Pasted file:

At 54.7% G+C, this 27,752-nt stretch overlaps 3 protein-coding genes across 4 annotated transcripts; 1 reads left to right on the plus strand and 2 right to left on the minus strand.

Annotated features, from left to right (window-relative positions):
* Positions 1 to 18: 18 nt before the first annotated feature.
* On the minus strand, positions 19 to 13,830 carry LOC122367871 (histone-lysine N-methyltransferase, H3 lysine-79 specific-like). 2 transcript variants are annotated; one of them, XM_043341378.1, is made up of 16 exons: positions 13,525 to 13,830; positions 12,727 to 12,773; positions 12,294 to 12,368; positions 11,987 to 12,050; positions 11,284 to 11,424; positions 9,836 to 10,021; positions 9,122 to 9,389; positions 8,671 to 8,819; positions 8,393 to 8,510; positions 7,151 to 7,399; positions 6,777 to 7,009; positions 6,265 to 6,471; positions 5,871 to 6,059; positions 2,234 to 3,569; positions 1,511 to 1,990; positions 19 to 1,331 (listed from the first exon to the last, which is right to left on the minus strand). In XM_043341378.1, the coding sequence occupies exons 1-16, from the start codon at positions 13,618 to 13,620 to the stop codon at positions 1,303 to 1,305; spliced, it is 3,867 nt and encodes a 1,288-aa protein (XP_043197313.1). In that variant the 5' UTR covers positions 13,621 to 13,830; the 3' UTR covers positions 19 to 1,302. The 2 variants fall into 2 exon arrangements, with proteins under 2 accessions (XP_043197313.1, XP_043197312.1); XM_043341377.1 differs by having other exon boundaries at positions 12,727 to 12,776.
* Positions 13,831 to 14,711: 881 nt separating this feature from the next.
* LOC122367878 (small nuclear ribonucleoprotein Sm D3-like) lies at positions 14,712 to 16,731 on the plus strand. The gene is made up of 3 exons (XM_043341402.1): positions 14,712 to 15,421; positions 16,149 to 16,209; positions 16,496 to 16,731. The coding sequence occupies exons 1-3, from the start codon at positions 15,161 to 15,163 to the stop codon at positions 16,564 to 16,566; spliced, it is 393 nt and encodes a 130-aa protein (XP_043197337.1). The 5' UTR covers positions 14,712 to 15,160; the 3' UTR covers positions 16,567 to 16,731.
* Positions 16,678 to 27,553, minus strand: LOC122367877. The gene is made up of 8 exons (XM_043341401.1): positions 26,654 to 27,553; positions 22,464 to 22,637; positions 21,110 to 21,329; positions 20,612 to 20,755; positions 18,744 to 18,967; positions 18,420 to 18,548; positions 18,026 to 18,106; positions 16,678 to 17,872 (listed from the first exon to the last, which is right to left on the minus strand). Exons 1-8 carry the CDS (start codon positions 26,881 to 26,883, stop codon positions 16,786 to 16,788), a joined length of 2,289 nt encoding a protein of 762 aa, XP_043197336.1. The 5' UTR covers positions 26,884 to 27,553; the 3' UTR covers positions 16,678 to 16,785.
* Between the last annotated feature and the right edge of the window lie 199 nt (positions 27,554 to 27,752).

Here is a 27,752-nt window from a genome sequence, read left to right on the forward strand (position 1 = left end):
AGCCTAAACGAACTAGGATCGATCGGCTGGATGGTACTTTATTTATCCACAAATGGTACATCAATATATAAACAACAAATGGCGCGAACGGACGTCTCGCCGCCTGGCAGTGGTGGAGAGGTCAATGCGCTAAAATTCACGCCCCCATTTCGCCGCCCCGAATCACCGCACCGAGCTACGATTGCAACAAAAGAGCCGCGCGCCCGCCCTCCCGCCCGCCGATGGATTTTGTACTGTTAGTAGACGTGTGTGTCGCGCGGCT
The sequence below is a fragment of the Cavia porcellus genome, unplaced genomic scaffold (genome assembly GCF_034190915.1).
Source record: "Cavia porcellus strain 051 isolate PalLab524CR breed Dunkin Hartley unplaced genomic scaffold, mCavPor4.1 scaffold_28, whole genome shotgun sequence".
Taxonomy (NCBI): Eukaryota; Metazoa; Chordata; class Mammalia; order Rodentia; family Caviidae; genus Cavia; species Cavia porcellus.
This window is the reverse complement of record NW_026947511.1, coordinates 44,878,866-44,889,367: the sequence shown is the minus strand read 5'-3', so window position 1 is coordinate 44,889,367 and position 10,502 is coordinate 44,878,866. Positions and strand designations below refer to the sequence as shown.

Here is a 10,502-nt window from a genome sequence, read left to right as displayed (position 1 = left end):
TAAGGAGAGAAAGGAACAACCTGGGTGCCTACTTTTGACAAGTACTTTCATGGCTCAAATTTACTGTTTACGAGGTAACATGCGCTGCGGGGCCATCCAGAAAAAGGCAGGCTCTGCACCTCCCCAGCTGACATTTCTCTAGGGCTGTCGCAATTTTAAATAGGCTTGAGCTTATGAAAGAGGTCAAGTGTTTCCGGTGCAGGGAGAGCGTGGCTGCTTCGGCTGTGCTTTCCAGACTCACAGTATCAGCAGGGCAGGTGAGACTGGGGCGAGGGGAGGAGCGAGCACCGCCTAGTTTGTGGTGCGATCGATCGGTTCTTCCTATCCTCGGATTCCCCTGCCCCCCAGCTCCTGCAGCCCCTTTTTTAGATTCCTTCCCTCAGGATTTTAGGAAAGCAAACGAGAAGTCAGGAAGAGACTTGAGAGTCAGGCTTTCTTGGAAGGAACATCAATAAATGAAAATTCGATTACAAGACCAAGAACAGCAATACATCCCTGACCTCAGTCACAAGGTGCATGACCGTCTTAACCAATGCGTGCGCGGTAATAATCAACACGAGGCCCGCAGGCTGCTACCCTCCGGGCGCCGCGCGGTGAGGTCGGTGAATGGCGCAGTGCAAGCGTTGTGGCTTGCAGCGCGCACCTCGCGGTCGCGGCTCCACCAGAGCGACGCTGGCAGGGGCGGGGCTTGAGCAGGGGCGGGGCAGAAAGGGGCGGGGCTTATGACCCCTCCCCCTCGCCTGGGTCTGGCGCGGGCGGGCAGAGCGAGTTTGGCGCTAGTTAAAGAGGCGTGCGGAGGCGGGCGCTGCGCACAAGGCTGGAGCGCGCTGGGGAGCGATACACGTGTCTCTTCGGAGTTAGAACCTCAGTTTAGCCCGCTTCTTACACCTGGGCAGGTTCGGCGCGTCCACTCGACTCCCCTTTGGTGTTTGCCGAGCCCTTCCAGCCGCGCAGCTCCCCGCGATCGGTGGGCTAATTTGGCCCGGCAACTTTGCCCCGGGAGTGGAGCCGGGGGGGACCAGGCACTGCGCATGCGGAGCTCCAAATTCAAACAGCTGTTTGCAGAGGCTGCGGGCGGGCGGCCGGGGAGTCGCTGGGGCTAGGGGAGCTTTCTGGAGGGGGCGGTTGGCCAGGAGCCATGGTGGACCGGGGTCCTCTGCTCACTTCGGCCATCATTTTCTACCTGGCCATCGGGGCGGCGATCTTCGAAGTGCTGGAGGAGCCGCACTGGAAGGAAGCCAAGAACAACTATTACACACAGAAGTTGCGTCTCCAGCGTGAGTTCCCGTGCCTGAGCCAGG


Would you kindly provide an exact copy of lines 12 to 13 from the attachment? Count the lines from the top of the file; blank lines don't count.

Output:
Source record: "Cavia porcellus strain 051 isolate PalLab524CR breed Dunkin Hartley unplaced genomic scaffold, mCavPor4.1 scaffold_28, whole genome shotgun sequence".
Taxonomy (NCBI): Eukaryota; Metazoa; Chordata; class Mammalia; order Rodentia; family Caviidae; genus Cavia; species Cavia porcellus.